The Arab Barometer research network based at Princeton University conducted a survey of Arab opinions on seven key issues on behalf of BBC News Arabic. Some 25,000 people were interviewed in ten Arab countries and the Palestinian territories between late 2018 and spring 2019 and the results, published recently by the BBC, indicate some changing attitudes and confirm some disquieting trends for us in the region.

First, the percentage of people who self-identify as “not religious” has increased from 8% in 2013 to 13% today. This increase is greatest in the “under-30” segment of the population and only respondents in Yemen bucked this trend.

A majority of people surveyed believed that a woman had the right to become a prime minister or president (except in Algeria). Nevertheless, most respondents (including women) believed that at the domestic level, the husbands should be the decision-makers in the home. So, a woman may make decisions at the national level, but should still defer to the husband regarding domestic matters.

Social acceptance of homosexuality is quite low throughout the Arab World – often in the single digits. The survey indicated that the proportion of respondents who favored honor killings was higher than that for homosexuality.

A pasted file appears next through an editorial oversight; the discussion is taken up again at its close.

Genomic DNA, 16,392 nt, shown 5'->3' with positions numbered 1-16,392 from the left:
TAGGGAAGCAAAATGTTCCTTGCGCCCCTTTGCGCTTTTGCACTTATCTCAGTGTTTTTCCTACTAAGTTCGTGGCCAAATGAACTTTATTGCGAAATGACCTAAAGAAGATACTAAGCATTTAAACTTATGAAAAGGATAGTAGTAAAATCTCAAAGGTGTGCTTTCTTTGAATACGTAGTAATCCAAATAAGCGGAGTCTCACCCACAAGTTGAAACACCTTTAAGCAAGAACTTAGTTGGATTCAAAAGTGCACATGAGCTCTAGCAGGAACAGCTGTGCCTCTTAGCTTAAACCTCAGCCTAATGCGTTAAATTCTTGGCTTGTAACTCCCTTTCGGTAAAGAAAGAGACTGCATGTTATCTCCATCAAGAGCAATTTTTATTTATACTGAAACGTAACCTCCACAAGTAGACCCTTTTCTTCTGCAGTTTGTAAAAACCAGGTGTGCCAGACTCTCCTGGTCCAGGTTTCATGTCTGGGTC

The image of the United States and President Trump in the Middle East remains in the toilet. The US president scored an average favorable rating of 12% while President Putin’s favorability rating was more than double that figure at 28%. The real winner was Turkish President Erdogan, who averaged a 51% rating.

A majority still view Israel as the greatest threat to Arabs in Lebanon (79%), the Palestinian territories (63%) and Egypt (54%). Echoing the antipathy toward the United States in the previous finding, the percentage of respondents who viewed America as the greatest threat is a worrying trend: Iraq (30%), Tunisia (24%), Palestinian territories (24%), Sudan (21%), Libya (17%), and Yemen (15%). Several other countries hovered around ten percent.

A significant percentage (around 20% across the board) of respondents expressed a desire to emigrate. In Sudan, the percentage was about half the population. There is an interactive chart for each country that shows desired destinations from Europe to North America, the Gulf countries, and elsewhere.

There are some surprises here (the percentage of young people giving up on religion and the right of a woman to serve as a national leader). Even so, conservatism and traditional values were reflected in a higher favorability rating for honor killings than for homosexuality. In a region so fraught with war and violence, it isn’t surprising that many want to have a better life somewhere else. And, not surprisingly, decades of US occupations of Iraq and Afghanistan coupled with an unbiased resurgence in US support for Israel has given the Arabs a deep mistrust and resentment for US policy and American leaders.